‘Bounce back’ plan for UK agrifood sector to bolster trade outside EU

The plan centres around strengthening ties with Japan, US, New Zealand and Australia, allowing businesses to capitalise on the trade agreements which are currently underway. [SHUTTERSTOCK]

The United Kingdom announced a ‘bounce back’ plan of trade measures for the agriculture, food and drink industry on Tuesday (23 June), designed to allow businesses in the industry struggling in the aftermath of the coronavirus outbreak to grow their trade activity overseas.

The plan, which will be driven jointly by the Department for Environment, Food and Rural Affairs (DEFRA) and the Department for International Trade (DIT), offers a package of measures designed to “turbocharge” the UK agrifood and drink industry and ensure it benefits from new trade and investment opportunities, including future free trade agreements.

This plan centres around strengthening ties with Japan, US, New Zealand and Australia, allowing companies to capitalise on the trade agreements which are currently underway. Over the last two months, the DIT has launched the first round of talks for Free Trade Agreement negotiations with these countries.

As with elsewhere, the UK agriculture, food and drink industry has been significantly impacted by the coronavirus pandemic.

In a statement published online, the UK government contends that although the sector has “done well to adapt,” exports have been hit hard and the government is “committed to supporting this most important of industries get back into international markets and start growing market share once again.”

The announcement comes on the back of growing concern about the direction that UK agrifood trade, which amounted to €58 billion in 2019, will take post-Brexit, and about the future relationship between the bloc and the UK.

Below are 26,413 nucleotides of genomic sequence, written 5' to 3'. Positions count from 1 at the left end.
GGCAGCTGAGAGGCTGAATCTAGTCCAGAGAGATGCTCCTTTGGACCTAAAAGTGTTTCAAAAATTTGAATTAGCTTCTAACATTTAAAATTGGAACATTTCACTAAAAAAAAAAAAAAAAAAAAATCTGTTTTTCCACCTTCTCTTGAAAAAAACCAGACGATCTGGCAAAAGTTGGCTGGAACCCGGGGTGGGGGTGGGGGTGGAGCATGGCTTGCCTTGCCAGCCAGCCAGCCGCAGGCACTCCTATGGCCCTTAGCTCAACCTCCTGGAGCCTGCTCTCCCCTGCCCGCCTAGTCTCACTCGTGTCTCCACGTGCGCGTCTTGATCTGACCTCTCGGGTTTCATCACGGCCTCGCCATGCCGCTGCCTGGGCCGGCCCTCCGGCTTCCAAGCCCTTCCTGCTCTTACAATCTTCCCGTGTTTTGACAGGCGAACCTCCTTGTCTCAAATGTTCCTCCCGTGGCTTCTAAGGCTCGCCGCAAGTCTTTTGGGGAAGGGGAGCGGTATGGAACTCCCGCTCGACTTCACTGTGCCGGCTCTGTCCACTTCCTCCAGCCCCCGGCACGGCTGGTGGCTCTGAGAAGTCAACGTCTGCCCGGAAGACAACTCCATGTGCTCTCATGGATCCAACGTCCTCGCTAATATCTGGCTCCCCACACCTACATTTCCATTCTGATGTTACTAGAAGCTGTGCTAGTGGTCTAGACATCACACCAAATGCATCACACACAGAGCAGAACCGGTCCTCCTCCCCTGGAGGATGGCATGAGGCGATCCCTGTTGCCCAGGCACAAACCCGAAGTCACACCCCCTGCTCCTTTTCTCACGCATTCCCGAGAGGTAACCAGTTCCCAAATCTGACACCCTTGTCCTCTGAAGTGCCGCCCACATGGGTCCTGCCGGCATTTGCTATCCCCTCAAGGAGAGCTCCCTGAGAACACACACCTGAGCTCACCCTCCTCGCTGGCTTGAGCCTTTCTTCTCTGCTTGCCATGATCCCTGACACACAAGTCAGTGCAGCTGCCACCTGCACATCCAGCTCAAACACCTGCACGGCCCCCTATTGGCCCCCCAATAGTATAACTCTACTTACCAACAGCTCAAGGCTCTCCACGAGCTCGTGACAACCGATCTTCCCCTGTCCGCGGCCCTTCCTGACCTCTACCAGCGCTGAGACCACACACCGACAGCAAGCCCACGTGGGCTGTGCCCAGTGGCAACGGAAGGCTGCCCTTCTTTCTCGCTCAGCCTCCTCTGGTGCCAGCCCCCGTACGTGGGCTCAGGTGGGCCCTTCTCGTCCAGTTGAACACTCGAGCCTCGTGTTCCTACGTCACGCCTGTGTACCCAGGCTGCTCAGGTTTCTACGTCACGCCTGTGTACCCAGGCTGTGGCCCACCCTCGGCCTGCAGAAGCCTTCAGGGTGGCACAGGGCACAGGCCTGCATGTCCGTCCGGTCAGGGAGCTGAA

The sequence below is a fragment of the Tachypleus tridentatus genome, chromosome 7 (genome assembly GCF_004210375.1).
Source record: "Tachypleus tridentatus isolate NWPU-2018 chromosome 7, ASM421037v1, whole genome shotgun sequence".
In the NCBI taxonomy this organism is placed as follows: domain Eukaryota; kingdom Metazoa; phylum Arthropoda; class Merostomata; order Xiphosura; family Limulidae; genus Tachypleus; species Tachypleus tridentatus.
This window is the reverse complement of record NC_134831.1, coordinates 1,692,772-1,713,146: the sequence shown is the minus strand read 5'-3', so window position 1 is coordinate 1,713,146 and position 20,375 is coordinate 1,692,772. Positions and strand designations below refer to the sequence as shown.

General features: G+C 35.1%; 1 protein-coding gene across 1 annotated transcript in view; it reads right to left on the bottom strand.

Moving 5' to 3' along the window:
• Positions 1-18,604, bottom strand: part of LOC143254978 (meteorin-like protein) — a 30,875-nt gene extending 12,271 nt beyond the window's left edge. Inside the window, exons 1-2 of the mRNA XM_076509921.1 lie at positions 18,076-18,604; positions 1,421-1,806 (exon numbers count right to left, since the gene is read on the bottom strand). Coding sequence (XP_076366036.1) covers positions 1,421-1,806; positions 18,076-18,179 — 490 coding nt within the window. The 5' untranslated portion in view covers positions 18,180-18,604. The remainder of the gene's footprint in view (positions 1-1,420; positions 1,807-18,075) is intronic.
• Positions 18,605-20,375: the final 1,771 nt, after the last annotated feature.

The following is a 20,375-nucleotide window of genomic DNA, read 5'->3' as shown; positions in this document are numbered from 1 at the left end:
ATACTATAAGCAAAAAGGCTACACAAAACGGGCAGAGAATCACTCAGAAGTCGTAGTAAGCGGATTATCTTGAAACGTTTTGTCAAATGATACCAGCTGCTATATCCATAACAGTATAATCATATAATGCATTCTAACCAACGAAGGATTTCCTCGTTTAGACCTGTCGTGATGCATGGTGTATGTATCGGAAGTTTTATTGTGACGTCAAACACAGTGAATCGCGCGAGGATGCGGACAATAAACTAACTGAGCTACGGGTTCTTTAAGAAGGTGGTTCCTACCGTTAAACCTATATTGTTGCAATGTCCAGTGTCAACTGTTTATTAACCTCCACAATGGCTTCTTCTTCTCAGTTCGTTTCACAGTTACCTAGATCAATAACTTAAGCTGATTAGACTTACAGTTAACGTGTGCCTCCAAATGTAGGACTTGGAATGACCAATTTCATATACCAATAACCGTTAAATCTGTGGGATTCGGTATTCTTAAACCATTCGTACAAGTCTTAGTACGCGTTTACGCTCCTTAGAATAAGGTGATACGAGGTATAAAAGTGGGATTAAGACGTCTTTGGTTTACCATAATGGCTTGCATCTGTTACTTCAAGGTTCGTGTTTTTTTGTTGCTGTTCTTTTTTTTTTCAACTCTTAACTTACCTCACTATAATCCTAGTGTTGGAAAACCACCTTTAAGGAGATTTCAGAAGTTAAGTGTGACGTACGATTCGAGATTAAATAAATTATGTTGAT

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In 2019 the UK exported £2.4 billion of food and drink to the US, £312 million to Japan, £453 million to Australia and £58 million to New Zealand.

The plan will also see the introduction of DEFRA’s first agri-food counsellor serving the Gulf region. In this new role, they will support the UK’s food and drink industry and represent the interests of UK businesses already exporting, or planning to export, to the region.

UK Government minister for Scotland David Duguid said the country is “working to ensure we enjoy the new opportunities as a country outside the EU through making new free trade agreements with countries around the world – bringing a wealth of new markets to our sector”.

Graham Stuart, Parliamentary under-secretary of state at the DIT, stressed that more trade is absolutely critical to helping the UK’s agriculture, food and drink industry recover from the impact of coronavirus.

“The package of measures we have announced today will support ‘bounce back’ in exports, and help our world-class producers and manufacturers increase trade with the rest of the world.”

“It will also get the industry ready to capitalise on the opportunities that are being opened up by the series of free trade agreements that my department is negotiating around the world.”

The agriculture, food and drink sector is the UK’s largest manufacturing industry and plays a vital role in the country’s food supply chain, which contributed £121 billion to the UK economy in 2018 while supporting around four million jobs.

In 2019, UK food, feed and drink exports were worth £23.7 billion, up 4.9% from 2018.

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[Edited by Zoran Radosavljevic]

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